Thousands of parents camp out in Chinese university 'tents of love' to help their kids settle in

By Kirstin Buick
07 September 2016

Would you sleep outside your child's dorm?

Bidding your baby farewell when they go off to university or college isn't easy for any parent. But these Chinese universities have come up with an innovative way to make the separation process easier. Maybe.

PHOTO: tju.edu.cn/newscenter PHOTO: tju.edu.cn/newscenter

Protective parents of new students at colleges across the country can now spend the night on campus with their kids in "tents of love" set up all over the grounds.

PHOTO: tju.edu.cn/newscenter PHOTO: tju.edu.cn/newscenter

According to MailOnline, Tianjin University in north-east China has been setting up tents like these for parents for four years now.

PHOTO: tju.edu.cn/newscenter PHOTO: tju.edu.cn/newscenter

Since them, other universities like Northwestern Polytechnic University and Guangdong’s Shantou University have done the same. The tents have been dubbed "tents of love" or "tents of compassion" in Chinese media. PHOTO: tju.edu.cn/newscenter PHOTO: tju.edu.cn/newscenter Tianjin University reportedly allows mom and dad to spend up to three nights with their kids while they settle in, with full access to the gymnasium's toilets and showers. The institution also supplies fresh towels, mats, drinking water and cups. They just ask that parents let them know beforehand if they'll be staying, and for how long. Other institutions have set up hundreds of mats in communal areas.  

Most Chinese parents only have one child, Quartz points out, as a result of the 1979 government policy, which makes saying goodbye to their children especially tough. "Making the situation even more fraught, many children entering universities in China are the first in their family to do so," the outlet's Echo Huang Yinyin explains. "So parents not only bring them to school and help them set up their dorm room, they bunk down overnight, or for several nights."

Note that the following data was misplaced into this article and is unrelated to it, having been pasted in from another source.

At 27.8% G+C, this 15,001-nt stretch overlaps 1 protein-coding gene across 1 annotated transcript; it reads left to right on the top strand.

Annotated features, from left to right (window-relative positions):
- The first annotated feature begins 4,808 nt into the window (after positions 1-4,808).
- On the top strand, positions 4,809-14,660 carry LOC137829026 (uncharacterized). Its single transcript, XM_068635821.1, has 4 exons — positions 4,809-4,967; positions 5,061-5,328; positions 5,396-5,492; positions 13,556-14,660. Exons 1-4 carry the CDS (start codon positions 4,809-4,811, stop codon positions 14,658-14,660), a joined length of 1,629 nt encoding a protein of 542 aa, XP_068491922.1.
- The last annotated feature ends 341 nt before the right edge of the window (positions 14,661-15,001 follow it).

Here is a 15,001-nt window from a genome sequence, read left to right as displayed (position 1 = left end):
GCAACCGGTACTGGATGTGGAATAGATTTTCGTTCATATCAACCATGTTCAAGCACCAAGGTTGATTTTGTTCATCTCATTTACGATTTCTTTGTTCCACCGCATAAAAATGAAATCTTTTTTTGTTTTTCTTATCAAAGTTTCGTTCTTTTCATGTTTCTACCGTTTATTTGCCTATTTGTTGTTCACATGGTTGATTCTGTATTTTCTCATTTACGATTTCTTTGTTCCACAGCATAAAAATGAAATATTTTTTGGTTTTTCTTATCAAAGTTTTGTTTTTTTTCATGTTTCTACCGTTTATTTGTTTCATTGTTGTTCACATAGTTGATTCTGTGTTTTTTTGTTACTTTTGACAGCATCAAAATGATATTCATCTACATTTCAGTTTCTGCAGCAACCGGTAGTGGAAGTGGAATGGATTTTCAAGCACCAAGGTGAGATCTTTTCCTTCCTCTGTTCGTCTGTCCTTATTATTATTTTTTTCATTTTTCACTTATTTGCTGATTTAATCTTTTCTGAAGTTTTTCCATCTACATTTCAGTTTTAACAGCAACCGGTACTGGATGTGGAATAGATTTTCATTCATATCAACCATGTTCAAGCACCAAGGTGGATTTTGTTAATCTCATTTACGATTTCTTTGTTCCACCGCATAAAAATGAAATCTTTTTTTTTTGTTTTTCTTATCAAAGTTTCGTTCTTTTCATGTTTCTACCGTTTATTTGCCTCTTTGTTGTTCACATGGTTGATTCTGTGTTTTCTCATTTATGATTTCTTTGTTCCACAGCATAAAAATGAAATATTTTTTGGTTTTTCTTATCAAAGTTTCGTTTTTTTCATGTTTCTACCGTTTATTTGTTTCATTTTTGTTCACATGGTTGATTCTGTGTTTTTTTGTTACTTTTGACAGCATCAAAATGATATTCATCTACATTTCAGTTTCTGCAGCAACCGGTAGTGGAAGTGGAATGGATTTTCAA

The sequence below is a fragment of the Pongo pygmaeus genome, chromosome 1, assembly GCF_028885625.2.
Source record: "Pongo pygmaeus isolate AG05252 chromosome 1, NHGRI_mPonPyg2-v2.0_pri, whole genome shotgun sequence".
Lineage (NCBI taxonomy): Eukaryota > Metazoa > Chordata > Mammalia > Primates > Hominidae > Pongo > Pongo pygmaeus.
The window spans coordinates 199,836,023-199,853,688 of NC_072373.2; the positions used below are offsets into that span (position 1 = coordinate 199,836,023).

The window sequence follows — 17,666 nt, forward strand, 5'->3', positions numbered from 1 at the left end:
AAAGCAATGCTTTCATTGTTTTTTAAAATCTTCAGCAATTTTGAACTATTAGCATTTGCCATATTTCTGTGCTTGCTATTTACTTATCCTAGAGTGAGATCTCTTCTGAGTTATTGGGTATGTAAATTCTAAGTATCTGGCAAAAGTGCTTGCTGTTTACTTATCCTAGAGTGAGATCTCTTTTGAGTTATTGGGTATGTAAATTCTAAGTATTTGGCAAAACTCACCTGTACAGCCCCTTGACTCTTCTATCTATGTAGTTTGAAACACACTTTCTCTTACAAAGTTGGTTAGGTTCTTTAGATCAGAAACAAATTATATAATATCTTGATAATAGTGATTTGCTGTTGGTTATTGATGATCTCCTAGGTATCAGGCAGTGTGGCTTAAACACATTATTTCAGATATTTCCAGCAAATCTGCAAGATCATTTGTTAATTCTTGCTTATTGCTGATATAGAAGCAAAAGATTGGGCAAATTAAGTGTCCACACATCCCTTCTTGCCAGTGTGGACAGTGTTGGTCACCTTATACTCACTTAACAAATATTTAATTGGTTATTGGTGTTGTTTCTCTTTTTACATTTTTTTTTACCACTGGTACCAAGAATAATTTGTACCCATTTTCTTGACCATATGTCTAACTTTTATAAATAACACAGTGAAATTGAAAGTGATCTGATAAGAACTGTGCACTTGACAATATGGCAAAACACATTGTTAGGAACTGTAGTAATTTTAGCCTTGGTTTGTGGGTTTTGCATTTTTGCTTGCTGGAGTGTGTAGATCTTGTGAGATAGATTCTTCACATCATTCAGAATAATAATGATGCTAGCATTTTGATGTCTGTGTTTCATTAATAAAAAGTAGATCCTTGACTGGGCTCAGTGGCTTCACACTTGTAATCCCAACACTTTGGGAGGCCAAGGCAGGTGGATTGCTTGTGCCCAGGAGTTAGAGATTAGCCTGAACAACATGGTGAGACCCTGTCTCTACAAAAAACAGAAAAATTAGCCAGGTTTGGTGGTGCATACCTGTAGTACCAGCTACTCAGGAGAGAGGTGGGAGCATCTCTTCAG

MailOnline quotes students and university alumni who have been discussing the issue on Weibo (a social media site a lot like Twitter). "I had too much luggage," one youngster wrote. "My dad worried a lot. Honestly, I didn't even know how to catch the train in my first year."
Another said, "It's great to have my parents' company. But I feel bad for having them stay in a tent." Not everyone is on-board with the tents of love. "They are 18-year-old babies," one student weighed in. "I moved in on my own." While most students seem to appreciate having their parents nearby for a while, the phenomenon seems to be more for the parents' benefit.

Quartz spoke to the 50-year-old mom of a student at Guangdong University of Foreign Studies in Guangzhou.

“I feel my heart is empty with my son gone,” Chen Tingtao's mom Hu revealed after she said goodbye.

Hu, Chen's dad, uncle, aunt, and their one-year-old baby all squeezed into a five-seat car to take him to Guangdong University. Hu went to Chen’s dormitory three times to clean the room, help him settle in and get to know her son’s roommates.

Would you spend your child's first few nights at university with them? Or is it better not to draw out the goodbye? Have your say and share your story on our Facebook page.

Sources: Quartz, MailOnline, Whatsonweibo.com

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